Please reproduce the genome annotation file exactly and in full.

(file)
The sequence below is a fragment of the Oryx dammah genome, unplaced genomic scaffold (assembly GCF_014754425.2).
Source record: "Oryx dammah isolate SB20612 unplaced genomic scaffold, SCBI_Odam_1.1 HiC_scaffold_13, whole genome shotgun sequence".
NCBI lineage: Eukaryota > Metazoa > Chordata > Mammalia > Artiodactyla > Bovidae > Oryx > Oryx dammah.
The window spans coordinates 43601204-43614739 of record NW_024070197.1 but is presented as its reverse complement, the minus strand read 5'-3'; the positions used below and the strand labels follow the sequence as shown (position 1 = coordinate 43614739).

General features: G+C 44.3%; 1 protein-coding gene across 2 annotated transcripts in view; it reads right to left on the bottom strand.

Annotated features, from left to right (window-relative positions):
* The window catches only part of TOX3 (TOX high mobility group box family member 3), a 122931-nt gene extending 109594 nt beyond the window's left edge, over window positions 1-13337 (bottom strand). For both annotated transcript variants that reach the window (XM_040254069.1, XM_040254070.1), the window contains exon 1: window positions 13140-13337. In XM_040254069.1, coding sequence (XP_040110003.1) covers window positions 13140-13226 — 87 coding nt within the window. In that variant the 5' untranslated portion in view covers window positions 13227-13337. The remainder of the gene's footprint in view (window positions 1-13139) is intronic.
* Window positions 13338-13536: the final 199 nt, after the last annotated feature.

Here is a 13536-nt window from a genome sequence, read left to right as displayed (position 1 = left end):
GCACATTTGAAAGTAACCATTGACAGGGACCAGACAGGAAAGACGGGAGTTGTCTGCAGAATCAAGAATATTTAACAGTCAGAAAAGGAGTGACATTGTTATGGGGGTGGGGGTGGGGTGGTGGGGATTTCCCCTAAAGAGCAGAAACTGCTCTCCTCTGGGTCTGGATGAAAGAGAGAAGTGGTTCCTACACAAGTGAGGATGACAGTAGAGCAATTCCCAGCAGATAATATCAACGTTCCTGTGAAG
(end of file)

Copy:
The sequence below is a fragment of the Oryx dammah genome, unplaced genomic scaffold (assembly GCF_014754425.2).
Source record: "Oryx dammah isolate SB20612 unplaced genomic scaffold, SCBI_Odam_1.1 HiC_scaffold_13, whole genome shotgun sequence".
NCBI lineage: Eukaryota > Metazoa > Chordata > Mammalia > Artiodactyla > Bovidae > Oryx > Oryx dammah.
The window spans coordinates 43601204-43614739 of record NW_024070197.1 but is presented as its reverse complement, the minus strand read 5'-3'; the positions used below and the strand labels follow the sequence as shown (position 1 = coordinate 43614739).

General features: G+C 44.3%; 1 protein-coding gene across 2 annotated transcripts in view; it reads right to left on the bottom strand.

Annotated features, from left to right (window-relative positions):
* The window catches only part of TOX3 (TOX high mobility group box family member 3), a 122931-nt gene extending 109594 nt beyond the window's left edge, over window positions 1-13337 (bottom strand). For both annotated transcript variants that reach the window (XM_040254069.1, XM_040254070.1), the window contains exon 1: window positions 13140-13337. In XM_040254069.1, coding sequence (XP_040110003.1) covers window positions 13140-13226 — 87 coding nt within the window. In that variant the 5' untranslated portion in view covers window positions 13227-13337. The remainder of the gene's footprint in view (window positions 1-13139) is intronic.
* Window positions 13338-13536: the final 199 nt, after the last annotated feature.

Here is a 13536-nt window from a genome sequence, read left to right as displayed (position 1 = left end):
GCACATTTGAAAGTAACCATTGACAGGGACCAGACAGGAAAGACGGGAGTTGTCTGCAGAATCAAGAATATTTAACAGTCAGAAAAGGAGTGACATTGTTATGGGGGTGGGGGTGGGGTGGTGGGGATTTCCCCTAAAGAGCAGAAACTGCTCTCCTCTGGGTCTGGATGAAAGAGAGAAGTGGTTCCTACACAAGTGAGGATGACAGTAGAGCAATTCCCAGCAGATAATATCAACGTTCCTGTGAAG